The Farmers Union’s Peterson notes that the average age of active Minnesota farmers is 59, and the number of U.S. farmers in their 70s grew by 20 percent in just the past few years.
‘Gray-hairs can’t get out and young people can’t get in’
“Farming has become so highly capital intensive that the gray-hairs can’t get out and young people can’t get in,” he said. “So this (sustainable agriculture) option is another way to bring young people into farming.”
Peterson, who has a farm south of Madison, Minn., has 15 acres in CRP, including a hillside not amenable to fieldwork that he has planted to wildflowers.
A big reduction in CRP acreage could have an impact on land, commodity and consumer food prices, he said.
“Anytime you take 10 percent out (of production) or put 10 percent in, you’re going to affect prices,” he said. “More land in production is going to send signals to the markets.”
As of September, Minnesota had 1.7 million acres enrolled in the CRP program. North Dakota, with more marginal cropland west of the Red River Valley, had nearly 2.9 million acres in CRP, fourth most (after Texas, Montana and Kansas) in the nation.
In 2009, 33,052 Minnesota farms paid
USDA’s Farm Services Agency provides a state-by-state breakdown, [PDF] which shows that 1,696,571 acres on 33,052 farms in Minnesota received CRP rental payments of $109 million this year.
Payments in surrounding states included nearly $35 million in Wisconsin, nearly $198 million in Iowa, more than $97 million in North Dakota and more than $57 million in South Dakota.
The federal payments replacing cash rents or farm income vary, depending on soil quality and other factors. CRP rentals averaged $34.33 an acre in North Dakota this year, compared with an average of $64.52 an acre in Minnesota and $116.60 in Iowa.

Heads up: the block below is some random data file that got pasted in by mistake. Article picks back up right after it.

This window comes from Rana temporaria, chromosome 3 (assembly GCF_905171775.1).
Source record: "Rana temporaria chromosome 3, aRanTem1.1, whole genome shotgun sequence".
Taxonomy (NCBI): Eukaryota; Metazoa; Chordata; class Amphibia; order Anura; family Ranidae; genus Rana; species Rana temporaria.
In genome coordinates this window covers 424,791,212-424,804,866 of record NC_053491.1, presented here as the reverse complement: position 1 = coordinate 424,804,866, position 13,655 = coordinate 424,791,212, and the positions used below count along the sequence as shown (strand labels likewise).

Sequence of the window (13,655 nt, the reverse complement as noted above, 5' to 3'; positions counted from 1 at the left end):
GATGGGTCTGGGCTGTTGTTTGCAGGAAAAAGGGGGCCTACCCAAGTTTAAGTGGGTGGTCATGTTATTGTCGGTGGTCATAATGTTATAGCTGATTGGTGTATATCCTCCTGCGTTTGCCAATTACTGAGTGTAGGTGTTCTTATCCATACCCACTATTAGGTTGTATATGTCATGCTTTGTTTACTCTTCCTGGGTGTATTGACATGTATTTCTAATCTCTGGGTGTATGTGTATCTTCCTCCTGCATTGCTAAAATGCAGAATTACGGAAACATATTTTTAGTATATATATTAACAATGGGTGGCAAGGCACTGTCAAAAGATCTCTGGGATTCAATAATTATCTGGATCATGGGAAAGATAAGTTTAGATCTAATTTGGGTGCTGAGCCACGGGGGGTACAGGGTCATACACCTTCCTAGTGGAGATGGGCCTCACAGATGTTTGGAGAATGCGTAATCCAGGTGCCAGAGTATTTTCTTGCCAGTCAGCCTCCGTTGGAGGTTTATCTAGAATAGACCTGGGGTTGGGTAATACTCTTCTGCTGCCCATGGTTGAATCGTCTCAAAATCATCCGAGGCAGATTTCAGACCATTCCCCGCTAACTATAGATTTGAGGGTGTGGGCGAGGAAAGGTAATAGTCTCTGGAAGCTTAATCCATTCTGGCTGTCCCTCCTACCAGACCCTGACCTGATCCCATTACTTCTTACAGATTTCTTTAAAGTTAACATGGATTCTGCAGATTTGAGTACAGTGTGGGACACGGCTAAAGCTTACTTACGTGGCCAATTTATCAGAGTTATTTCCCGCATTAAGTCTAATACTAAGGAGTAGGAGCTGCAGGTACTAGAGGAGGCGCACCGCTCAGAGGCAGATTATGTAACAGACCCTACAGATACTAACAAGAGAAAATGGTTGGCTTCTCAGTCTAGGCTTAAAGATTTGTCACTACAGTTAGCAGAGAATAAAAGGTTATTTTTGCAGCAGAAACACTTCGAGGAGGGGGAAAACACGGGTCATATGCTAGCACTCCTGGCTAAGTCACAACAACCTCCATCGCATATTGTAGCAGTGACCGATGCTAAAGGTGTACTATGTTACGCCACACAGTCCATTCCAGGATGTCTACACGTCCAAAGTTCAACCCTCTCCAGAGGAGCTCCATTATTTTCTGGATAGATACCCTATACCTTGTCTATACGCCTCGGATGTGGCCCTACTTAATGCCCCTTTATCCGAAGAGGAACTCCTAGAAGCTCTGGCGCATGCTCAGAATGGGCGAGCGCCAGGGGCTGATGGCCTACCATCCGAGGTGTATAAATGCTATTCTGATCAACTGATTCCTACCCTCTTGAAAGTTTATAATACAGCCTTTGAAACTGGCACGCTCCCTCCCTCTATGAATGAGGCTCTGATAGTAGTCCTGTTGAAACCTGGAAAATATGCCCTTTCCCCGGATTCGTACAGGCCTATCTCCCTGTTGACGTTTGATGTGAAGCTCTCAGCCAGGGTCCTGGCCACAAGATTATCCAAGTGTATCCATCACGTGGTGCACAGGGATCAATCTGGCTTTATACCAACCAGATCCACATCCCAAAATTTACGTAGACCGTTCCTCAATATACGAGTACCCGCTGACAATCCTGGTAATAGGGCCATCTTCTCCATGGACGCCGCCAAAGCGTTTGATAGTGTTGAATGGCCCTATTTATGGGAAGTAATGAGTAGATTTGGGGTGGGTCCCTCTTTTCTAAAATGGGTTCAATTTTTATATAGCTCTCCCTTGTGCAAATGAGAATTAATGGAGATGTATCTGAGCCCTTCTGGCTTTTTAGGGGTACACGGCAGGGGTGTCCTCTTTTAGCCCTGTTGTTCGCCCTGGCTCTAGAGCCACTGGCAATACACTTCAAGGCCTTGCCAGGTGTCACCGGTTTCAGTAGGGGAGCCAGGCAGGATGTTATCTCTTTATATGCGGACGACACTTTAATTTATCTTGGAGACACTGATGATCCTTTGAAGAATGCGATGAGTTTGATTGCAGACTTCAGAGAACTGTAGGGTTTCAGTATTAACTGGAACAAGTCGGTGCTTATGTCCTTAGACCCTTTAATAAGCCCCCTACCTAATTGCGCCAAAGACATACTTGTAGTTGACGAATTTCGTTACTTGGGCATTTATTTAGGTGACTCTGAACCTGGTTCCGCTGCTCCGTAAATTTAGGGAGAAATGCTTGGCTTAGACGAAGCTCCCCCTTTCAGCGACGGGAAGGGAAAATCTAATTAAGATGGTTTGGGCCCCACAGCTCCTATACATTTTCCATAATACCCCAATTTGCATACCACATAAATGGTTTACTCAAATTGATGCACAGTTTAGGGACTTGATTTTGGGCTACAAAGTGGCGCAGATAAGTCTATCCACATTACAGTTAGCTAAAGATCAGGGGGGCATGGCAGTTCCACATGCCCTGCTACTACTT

Wildlife groups and outdoors interests praise the CRP program.
“At one point, CRP covered 3.4 million acres in North Dakota, about 2 million of that in the Missouri Coteau region,” Milwaukee Journal-Sentinel outdoors editor Paul Smith wrote recently after a successful hunt on the coteau north and east of Bismarck.
“Though CRP has dwindled in recent years and its future is in doubt,” Smith wrote, “it is credited with significant improvements in pheasant and waterfowl numbers in the U.S. over the last quarter century.”
The Minot (N.D.) Daily News recently made the same point.
Cited as a major reason for pheasant, deer increases
“Biologists say that CRP land has been one of the major reasons for an increase in pheasants and deer in North Dakota. Lose the CRP, they say, and game populations will decline. The landowner must choose between CRP and planting crops. The final choice often comes down to a fiscal decision.”
Adds Greg Gullickson, an outreach biologist with the North Dakota Game and Fish Department: “You can’t blame the landowner for wanting to put it back into cropland. It actually makes sense if you are looking just at the bottom line.”
Wildlife groups are especially concerned about the possibility of an even lower cap on CRP acreage in the 2012 Farm Bill. The Nature Conservancy has urged that the 32 million acre cap be seen as temporary and returned soon to 37 million acres. Pheasants Forever has urged the expansion of other conservation programs, such as Minnesota’s State Acres for Wildlife Enhancement (SAFE), so farmers could slide acres from CRP into those other programs.
“To lose that kind of habitat on the landscape would be sad,” The Nature Conservancy’s Winter said. “What CRP clearly does is take out highly erodible land, often near streams and ponds, and give it more value by providing tremendous habitat, for example, for grassland birds.
“It has been nothing but good for the greater prairie chicken,” he said. “Five years ago, Minnesota was able to open a greater prairie chicken season. It had been closed for more than 50 years. Stories like that can be repeated state by state across the country.
“I hunt with my two sons and my short-hair dogs, and I couldn’t begin to count the ducks I’ve shot out of ponds on CRP land.”
Chuck Haga reports on issues in Greater Minnesota and the Dakotas.